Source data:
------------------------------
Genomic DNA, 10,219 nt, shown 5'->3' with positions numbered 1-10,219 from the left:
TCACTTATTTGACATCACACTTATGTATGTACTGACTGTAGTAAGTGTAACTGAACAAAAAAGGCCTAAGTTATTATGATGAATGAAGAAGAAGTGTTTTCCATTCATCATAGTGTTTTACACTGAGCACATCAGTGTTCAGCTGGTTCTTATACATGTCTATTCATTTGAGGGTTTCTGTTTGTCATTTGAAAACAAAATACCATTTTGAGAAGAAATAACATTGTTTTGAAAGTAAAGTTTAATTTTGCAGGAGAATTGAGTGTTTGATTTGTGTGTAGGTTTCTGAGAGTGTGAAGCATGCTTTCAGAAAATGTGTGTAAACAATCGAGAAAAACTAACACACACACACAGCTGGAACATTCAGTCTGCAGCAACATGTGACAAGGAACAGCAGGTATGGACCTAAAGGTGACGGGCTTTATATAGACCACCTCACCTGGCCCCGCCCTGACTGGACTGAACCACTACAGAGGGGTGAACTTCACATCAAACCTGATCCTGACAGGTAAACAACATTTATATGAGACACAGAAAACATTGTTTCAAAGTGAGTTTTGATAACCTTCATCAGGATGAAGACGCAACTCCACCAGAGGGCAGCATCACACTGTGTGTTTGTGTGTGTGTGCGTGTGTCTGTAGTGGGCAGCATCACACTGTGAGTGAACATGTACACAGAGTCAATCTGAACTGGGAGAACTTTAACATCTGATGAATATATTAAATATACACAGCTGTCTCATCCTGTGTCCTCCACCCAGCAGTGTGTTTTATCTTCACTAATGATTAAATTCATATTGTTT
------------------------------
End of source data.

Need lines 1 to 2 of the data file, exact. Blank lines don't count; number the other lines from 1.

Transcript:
Genomic DNA, 10,219 nt, shown 5'->3' with positions numbered 1-10,219 from the left:
TCACTTATTTGACATCACACTTATGTATGTACTGACTGTAGTAAGTGTAACTGAACAAAAAAGGCCTAAGTTATTATGATGAATGAAGAAGAAGTGTTTTCCATTCATCATAGTGTTTTACACTGAGCACATCAGTGTTCAGCTGGTTCTTATACATGTCTATTCATTTGAGGGTTTCTGTTTGTCATTTGAAAACAAAATACCATTTTGAGAAGAAATAACATTGTTTTGAAAGTAAAGTTTAATTTTGCAGGAGAATTGAGTGTTTGATTTGTGTGTAGGTTTCTGAGAGTGTGAAGCATGCTTTCAGAAAATGTGTGTAAACAATCGAGAAAAACTAACACACACACACAGCTGGAACATTCAGTCTGCAGCAACATGTGACAAGGAACAGCAGGTATGGACCTAAAGGTGACGGGCTTTATATAGACCACCTCACCTGGCCCCGCCCTGACTGGACTGAACCACTACAGAGGGGTGAACTTCACATCAAACCTGATCCTGACAGGTAAACAACATTTATATGAGACACAGAAAACATTGTTTCAAAGTGAGTTTTGATAACCTTCATCAGGATGAAGACGCAACTCCACCAGAGGGCAGCATCACACTGTGTGTTTGTGTGTGTGTGCGTGTGTCTGTAGTGGGCAGCATCACACTGTGAGTGAACATGTACACAGAGTCAATCTGAACTGGGAGAACTTTAACATCTGATGAATATATTAAATATACACAGCTGTCTCATCCTGTGTCCTCCACCCAGCAGTGTGTTTTATCTTCACTAATGATTAAATTCATATTGTTT